Both the Hardy Water Lily and the Tropical Water Lily are generally pond plants, but can be kept in the aquarium with a fair amount of effort!
Photo © Animal-World
The Water Lily is a well known, beautiful flowering plant, with both floating and sometimes submerged leaves. An individual Water lily will require a large amount of space, generally between 10 to 30 square feet of surface area, and they need strong light, preferably sunlight. They will also require an extended resting period either at low temperatures (as a normal 'winter' type rest), or time away from water in dry or moist sand. Because of these requirements, they are generally more suited to the pond environment.
However with a dedicated effort to work within their requirements, they can be used in a specialized aquarium where a surface cover is desired.
The "Hardy" Water Lily will produce large round leaves about 6 inches in diameter that will cover the aquarium surface, but if deprived of light will produce short compact leaves from its root. If it is doing well, it will send out flowers that rest on the surface. Flowers are white, gold, pink, or red and some are heavily perfumed.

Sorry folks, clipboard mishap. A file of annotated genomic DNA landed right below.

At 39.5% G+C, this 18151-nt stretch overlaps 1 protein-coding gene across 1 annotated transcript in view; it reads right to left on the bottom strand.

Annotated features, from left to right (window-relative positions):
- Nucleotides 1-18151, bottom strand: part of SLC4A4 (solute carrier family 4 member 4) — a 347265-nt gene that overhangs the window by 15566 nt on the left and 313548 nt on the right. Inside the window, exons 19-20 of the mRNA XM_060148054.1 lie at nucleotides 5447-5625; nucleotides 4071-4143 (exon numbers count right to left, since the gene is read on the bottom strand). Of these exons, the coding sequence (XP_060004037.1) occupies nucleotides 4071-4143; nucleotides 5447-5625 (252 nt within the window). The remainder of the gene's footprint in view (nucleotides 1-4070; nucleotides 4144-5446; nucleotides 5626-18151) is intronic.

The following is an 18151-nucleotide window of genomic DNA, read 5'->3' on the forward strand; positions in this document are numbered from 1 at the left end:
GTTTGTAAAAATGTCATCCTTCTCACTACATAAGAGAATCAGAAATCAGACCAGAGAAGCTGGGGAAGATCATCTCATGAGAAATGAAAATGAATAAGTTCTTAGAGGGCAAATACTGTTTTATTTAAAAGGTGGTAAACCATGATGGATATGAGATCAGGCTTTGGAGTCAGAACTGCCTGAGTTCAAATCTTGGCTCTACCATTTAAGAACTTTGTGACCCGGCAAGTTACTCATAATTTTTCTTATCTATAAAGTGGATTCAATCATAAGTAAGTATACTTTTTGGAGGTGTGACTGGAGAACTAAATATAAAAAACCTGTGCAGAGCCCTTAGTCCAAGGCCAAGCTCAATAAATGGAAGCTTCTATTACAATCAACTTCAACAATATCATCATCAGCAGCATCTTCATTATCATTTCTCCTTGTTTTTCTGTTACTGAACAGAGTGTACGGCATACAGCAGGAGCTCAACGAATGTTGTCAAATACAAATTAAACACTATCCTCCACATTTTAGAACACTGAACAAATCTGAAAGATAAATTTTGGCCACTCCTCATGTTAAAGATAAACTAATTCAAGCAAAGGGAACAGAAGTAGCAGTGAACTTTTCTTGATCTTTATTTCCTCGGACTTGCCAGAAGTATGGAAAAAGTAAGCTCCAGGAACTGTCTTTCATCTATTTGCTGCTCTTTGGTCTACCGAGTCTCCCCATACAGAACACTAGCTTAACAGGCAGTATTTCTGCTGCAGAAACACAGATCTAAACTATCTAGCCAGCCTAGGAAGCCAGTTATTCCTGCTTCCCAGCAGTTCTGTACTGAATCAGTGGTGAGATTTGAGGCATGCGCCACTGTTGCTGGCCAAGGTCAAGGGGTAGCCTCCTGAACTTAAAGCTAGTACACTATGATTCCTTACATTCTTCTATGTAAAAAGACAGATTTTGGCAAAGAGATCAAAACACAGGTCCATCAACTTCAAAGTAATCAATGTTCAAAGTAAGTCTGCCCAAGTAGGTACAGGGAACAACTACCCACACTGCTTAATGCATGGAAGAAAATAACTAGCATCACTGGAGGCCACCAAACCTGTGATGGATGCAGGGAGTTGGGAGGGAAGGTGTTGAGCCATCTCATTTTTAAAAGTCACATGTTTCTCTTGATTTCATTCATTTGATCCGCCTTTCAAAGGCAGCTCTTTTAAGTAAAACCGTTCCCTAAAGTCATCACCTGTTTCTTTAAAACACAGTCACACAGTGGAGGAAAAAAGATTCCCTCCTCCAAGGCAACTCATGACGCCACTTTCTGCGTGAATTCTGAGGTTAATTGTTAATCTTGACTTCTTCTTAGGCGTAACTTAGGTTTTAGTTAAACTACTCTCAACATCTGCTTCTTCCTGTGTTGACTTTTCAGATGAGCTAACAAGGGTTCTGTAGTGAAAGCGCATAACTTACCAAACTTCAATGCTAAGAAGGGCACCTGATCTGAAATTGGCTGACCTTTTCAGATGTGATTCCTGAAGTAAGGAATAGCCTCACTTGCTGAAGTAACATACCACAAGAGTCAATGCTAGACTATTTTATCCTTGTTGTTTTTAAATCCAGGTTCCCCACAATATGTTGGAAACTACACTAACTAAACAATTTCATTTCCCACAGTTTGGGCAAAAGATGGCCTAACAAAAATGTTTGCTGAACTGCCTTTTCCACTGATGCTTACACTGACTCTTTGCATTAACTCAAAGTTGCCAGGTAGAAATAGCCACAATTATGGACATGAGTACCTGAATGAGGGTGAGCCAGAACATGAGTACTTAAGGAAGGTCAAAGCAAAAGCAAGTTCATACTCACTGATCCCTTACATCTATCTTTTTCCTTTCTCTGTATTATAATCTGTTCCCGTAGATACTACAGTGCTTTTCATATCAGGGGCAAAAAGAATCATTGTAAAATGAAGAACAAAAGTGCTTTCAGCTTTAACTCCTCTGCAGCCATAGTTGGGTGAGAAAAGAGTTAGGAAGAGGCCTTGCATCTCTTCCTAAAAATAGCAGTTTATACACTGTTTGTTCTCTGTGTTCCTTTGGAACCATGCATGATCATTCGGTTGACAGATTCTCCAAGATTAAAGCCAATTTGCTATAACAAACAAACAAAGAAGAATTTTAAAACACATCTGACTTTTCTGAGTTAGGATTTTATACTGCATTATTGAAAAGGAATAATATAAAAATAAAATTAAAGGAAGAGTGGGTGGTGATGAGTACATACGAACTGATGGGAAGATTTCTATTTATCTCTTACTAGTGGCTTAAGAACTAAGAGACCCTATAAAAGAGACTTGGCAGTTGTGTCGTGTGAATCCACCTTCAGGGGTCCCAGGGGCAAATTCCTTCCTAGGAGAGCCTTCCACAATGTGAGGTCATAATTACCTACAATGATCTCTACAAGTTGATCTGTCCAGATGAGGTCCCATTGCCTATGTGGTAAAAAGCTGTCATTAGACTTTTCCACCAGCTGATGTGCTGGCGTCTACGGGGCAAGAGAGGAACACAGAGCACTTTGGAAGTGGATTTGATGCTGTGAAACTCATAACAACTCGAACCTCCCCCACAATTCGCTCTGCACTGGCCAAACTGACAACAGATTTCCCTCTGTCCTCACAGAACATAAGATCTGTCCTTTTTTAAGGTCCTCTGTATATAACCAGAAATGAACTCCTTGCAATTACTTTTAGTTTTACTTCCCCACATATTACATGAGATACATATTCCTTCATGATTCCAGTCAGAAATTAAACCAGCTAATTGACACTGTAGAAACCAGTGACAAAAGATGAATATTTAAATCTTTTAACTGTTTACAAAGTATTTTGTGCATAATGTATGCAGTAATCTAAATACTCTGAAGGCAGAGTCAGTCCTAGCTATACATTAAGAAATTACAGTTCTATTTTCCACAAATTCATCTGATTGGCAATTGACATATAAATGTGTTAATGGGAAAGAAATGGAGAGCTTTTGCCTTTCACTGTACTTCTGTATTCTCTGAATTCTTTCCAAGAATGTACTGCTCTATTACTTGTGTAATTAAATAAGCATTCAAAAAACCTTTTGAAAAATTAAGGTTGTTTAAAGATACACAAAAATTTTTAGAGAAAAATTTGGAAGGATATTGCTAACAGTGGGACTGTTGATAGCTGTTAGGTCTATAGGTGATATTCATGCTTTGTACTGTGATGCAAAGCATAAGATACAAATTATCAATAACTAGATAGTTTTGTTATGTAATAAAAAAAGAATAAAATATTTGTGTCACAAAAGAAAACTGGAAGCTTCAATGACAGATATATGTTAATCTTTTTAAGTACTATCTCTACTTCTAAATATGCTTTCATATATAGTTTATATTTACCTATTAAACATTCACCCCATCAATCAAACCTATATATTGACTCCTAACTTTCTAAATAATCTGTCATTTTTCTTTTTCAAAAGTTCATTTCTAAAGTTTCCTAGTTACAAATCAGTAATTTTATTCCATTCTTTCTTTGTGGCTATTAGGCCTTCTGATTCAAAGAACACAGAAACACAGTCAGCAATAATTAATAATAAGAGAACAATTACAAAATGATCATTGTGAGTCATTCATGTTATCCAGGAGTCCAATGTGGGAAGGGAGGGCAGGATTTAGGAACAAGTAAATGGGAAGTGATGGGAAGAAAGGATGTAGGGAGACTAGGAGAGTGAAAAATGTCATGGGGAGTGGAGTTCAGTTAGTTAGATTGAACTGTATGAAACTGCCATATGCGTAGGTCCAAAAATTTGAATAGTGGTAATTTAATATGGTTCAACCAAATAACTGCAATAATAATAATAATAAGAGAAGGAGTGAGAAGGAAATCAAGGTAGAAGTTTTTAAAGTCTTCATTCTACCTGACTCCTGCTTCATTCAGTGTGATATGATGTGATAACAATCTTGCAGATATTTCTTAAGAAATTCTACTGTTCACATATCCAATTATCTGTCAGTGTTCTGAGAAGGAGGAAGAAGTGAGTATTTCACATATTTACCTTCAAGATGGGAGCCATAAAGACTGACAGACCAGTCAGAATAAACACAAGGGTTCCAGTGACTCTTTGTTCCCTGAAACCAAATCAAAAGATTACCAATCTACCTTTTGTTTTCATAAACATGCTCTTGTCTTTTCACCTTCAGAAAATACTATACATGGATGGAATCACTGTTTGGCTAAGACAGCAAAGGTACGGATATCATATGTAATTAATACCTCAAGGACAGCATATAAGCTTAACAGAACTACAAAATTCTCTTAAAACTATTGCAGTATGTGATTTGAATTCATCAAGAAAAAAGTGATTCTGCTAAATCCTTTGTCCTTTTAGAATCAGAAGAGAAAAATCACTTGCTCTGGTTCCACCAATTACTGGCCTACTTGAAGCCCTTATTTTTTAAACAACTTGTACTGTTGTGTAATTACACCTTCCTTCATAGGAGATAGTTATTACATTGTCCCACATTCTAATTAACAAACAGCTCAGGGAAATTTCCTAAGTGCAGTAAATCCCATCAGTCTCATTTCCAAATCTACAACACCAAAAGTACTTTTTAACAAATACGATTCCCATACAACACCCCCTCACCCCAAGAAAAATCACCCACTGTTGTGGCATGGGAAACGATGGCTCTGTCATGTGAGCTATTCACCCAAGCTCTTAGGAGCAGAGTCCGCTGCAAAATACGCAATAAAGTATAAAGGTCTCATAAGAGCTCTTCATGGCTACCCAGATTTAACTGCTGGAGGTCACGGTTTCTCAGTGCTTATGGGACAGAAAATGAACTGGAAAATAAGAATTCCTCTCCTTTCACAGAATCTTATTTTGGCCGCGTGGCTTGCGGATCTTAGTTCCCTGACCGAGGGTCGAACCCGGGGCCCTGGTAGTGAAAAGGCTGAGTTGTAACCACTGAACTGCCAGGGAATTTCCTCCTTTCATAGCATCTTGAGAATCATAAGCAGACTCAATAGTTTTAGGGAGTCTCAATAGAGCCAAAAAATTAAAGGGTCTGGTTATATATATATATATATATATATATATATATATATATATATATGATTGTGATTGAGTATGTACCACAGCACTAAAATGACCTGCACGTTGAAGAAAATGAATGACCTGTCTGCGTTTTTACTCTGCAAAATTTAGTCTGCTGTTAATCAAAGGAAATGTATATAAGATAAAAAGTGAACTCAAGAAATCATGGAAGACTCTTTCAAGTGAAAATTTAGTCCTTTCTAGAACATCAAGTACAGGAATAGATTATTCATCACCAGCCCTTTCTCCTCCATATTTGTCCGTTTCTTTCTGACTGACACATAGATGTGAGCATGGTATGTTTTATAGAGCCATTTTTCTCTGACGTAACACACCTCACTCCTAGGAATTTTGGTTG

In an aquarium a Water Lily will require space and intense lighting. It should be kept in a large flower pot filled with peat, sand, and loam. Add a 1 inch layer of gravel on top to discourage the substrate from floating around. The lighting can not be provided only artificially, so the aquarium should be positioned in front of a south facing window. The aquarium must be filled with at least 12 inches of water. Surface area should be at least 250 square inches. The aquarium can not be covered. The water lily needs a winter dormancy period at about 53° F (12° C). Water must be as soft as possible.